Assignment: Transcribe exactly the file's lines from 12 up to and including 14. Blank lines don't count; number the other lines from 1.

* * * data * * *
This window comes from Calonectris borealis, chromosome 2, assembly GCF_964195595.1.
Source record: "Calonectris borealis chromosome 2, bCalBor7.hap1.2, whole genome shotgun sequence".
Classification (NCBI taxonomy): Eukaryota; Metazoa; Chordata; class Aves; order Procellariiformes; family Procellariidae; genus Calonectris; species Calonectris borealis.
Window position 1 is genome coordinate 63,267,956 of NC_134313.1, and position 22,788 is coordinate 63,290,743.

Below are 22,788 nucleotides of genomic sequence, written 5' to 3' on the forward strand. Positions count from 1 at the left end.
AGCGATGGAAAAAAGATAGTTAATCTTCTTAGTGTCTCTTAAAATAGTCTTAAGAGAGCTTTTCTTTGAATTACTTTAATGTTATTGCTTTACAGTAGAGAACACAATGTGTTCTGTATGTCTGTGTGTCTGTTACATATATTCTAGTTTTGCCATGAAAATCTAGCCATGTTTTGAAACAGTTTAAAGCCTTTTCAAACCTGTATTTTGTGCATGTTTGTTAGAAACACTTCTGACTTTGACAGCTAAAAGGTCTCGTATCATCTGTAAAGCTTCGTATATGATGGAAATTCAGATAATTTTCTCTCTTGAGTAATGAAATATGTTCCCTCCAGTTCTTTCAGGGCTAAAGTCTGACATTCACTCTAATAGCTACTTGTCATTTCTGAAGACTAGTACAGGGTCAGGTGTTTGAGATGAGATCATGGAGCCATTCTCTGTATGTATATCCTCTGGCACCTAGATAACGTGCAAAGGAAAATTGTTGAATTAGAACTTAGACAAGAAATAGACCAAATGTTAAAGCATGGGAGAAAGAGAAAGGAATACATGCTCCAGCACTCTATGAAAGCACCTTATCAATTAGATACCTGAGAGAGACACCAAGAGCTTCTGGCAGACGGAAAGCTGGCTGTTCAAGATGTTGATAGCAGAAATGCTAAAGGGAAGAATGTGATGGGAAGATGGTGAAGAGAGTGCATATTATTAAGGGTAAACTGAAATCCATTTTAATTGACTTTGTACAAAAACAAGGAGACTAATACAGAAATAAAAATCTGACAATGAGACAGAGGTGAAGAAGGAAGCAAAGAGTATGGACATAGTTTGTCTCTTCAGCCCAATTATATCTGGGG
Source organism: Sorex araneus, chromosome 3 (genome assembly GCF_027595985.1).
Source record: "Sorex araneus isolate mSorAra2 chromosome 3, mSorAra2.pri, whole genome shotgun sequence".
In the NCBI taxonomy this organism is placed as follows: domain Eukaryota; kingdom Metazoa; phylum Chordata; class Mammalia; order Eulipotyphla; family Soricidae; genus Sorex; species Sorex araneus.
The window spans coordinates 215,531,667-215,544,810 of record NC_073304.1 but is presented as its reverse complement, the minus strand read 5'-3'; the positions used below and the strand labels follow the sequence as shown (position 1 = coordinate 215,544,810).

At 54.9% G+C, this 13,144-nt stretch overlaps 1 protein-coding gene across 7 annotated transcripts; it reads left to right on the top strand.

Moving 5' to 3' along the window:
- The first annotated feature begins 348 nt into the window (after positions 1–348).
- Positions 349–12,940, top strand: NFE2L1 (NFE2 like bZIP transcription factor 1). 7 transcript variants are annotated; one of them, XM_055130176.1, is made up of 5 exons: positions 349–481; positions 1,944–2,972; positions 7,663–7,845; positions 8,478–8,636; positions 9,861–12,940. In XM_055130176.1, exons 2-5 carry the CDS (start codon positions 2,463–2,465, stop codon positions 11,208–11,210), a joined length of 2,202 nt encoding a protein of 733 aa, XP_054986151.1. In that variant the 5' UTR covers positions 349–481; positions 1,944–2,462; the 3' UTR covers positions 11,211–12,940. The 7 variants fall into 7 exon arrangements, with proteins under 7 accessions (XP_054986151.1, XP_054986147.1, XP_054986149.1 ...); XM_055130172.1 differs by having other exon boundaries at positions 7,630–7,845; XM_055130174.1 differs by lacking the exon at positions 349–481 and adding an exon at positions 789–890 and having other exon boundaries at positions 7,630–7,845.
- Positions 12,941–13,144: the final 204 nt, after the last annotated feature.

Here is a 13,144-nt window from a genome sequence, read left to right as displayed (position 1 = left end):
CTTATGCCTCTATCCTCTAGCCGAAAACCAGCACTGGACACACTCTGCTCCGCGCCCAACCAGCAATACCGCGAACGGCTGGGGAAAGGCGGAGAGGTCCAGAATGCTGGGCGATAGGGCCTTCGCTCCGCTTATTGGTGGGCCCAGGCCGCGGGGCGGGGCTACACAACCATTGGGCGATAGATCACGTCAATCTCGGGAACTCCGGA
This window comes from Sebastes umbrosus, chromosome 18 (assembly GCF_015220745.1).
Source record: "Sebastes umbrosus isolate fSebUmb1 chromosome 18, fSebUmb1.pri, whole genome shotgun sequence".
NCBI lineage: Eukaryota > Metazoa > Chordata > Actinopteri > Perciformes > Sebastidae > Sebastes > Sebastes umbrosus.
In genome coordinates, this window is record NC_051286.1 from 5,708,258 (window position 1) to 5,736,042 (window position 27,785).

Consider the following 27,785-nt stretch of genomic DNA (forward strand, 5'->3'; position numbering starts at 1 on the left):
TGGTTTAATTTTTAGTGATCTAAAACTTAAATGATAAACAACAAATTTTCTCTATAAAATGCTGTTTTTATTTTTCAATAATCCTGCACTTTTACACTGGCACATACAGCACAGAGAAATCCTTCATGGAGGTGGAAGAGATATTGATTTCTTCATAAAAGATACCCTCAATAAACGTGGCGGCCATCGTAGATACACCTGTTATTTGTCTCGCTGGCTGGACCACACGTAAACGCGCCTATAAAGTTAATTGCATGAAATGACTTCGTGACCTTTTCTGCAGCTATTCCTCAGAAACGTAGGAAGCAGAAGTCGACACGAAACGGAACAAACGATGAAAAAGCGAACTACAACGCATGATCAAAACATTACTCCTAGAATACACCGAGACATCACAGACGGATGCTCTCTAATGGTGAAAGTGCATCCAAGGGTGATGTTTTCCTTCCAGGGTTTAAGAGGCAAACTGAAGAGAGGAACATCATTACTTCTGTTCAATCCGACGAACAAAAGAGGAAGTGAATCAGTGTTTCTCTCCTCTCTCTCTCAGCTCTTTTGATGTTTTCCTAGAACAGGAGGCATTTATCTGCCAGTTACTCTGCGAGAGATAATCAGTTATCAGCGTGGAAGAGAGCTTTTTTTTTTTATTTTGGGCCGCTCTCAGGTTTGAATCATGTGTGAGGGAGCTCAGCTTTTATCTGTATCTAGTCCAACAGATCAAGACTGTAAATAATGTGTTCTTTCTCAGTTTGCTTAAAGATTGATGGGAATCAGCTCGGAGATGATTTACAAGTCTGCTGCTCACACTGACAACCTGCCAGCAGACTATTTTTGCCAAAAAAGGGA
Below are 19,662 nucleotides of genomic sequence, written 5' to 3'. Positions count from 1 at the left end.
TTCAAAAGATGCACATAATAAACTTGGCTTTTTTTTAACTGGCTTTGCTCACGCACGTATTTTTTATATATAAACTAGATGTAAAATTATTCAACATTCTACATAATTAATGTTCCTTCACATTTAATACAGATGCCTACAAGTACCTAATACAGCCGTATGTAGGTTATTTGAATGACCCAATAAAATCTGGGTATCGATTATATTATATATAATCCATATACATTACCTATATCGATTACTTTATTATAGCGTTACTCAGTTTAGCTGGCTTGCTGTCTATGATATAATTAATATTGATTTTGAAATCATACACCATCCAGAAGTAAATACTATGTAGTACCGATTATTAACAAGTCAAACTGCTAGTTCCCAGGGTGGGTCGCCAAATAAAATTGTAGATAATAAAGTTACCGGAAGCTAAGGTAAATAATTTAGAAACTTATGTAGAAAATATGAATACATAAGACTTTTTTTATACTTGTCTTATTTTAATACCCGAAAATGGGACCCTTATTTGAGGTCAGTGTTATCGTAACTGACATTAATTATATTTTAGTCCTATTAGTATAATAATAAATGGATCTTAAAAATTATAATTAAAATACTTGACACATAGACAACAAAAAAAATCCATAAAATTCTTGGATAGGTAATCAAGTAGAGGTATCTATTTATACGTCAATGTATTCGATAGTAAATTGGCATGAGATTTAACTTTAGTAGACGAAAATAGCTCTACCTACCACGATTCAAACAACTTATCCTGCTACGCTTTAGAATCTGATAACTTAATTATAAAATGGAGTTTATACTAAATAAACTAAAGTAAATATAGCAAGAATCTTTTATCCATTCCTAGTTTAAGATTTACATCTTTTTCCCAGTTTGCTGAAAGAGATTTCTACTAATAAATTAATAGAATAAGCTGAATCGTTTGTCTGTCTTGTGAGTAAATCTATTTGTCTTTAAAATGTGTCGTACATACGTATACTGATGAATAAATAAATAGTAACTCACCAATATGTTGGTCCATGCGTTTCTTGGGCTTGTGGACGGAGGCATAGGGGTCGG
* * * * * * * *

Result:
Moving 5' to 3' along the window:
- The first annotated feature begins 348 nt into the window (after positions 1–348).
- Positions 349–12,940, top strand: NFE2L1 (NFE2 like bZIP transcription factor 1). 7 transcript variants are annotated; one of them, XM_055130176.1, is made up of 5 exons: positions 349–481; positions 1,944–2,972; positions 7,663–7,845; positions 8,478–8,636; positions 9,861–12,940. In XM_055130176.1, exons 2-5 carry the CDS (start codon positions 2,463–2,465, stop codon positions 11,208–11,210), a joined length of 2,202 nt encoding a protein of 733 aa, XP_054986151.1. In that variant the 5' UTR covers positions 349–481; positions 1,944–2,462; the 3' UTR covers positions 11,211–12,940. The 7 variants fall into 7 exon arrangements, with proteins under 7 accessions (XP_054986151.1, XP_054986147.1, XP_054986149.1 ...); XM_055130172.1 differs by having other exon boundaries at positions 7,630–7,845; XM_055130174.1 differs by lacking the exon at positions 349–481 and adding an exon at positions 789–890 and having other exon boundaries at positions 7,630–7,845.